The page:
The convoluted or invaginated nuclei of striated and smooth muscle cells in muscle tissues have been well documented (Lane, 1965; Franke and Schinko, 1969). The deformation of the nuclei has been assumed to be generated either by mechanical forces through muscle contraction (Lane, 1965) or by intracellular ion changes (Franke and Schinko, 1969). Although C2C12 myotubes hardly contracted before day 4, they already had grooved or invaginated nuclei. In addition, despite the fact that the biochemically differentiated cells without cell fusion never contracted, they also had deformed nuclei. Moreover, although both BDM and KCl block the contraction of cultured muscle cells (Bandman and Strohman, 1982; Soeno et al., 1999), the treatment of C2C12 myotubes with BDM or KCl did not interfere with the formation of curved or branched nuclear grooves and invaginations. Consequently, the nuclear deformation is not ascribed to mechanical forces generated by contraction, at least in C2C12 cells. On the other hand, Ca2+ is required for both muscle-specific protein accumulation and cell fusion of mammalian skeletal myocytes (Konieczny et al., 1982; Endo and Nadal-Ginard, 1987). Therefore, Ca2+ might be prerequisite for the nuclear deformation in C2C12 cells. More recent studies have shown that Ca2+ is released from the nuclear envelope of nuclear invaginations or tubules into the nucleoplasm but not to the cytoplasm in C6 glioma cells (Lui et al., 1998). Accordingly, it remains to be determined whether Ca2+ released from the sarcoplasmic reticulum into the cytoplasm, or from the nuclear envelope into the nucleoplasm, or both, are responsible for the nuclear deformation in differentiated C2C12 cells.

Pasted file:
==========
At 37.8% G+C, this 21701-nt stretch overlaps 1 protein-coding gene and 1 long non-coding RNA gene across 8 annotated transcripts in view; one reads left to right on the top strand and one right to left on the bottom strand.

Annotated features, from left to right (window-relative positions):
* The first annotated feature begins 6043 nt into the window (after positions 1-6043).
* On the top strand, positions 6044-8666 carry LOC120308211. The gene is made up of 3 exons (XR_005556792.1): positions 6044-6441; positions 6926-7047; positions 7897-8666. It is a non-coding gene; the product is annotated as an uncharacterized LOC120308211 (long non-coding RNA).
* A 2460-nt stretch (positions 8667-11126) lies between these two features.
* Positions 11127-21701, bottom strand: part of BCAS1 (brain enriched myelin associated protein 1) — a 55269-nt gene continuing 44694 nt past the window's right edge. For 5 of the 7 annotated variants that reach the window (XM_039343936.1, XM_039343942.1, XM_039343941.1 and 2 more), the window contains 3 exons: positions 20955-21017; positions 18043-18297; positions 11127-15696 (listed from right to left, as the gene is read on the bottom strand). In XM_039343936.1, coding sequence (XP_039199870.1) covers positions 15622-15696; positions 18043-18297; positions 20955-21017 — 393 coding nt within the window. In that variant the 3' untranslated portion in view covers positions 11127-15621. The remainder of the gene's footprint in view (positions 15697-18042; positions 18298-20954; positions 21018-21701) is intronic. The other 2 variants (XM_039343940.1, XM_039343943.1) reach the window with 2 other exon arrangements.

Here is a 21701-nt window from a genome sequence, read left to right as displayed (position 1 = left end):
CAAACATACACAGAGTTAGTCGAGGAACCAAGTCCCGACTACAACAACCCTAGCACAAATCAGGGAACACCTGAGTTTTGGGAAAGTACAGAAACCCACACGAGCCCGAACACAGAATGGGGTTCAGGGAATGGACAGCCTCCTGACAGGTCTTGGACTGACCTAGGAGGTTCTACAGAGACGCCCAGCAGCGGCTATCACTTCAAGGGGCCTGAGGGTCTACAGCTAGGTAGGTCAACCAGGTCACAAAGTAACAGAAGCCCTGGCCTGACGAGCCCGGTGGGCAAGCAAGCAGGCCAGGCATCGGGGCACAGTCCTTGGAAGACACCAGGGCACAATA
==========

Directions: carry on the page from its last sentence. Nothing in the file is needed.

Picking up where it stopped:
At prophase in mitosis, elongating astral microtubules penetrate into the nuclei to give rise to nuclear folds and invaginations (Georgatos et al., 1997). As a consequence, the microtubules generate mechanical tension and induce tearing of the nuclear lamina, leading to nuclear envelope breakdown (Beaudouin et al., 2002). The minus-end-directed microtubule motor dynein and dynactin complex concentrated on the nuclear envelope may facilitate nuclear envelope breakdown by pulling nuclear membranes and associated proteins toward the centrosomes along astral microtubules (Salina et al., 2002). In the invaginations of myotubes, however, microtubules were present but not concentrated. Thus, these microtubules by themselves may not be sufficient to produce mechanical tension to form nuclear invaginations. In addition, because myotubes and biochemically differentiated cells are arrested in G0 phase and do not resume mitosis upon mitogen stimulation, centrosomes are not formed and nuclear envelope breakdown does not occur in these cells (Endo and Nadal-Ginard, 1986; Endo and Nadal-Ginard, 1998). Therefore, microtubules cannot mediate nuclear invaginations leading to the tearing of nuclear lamina in these quiescent cells.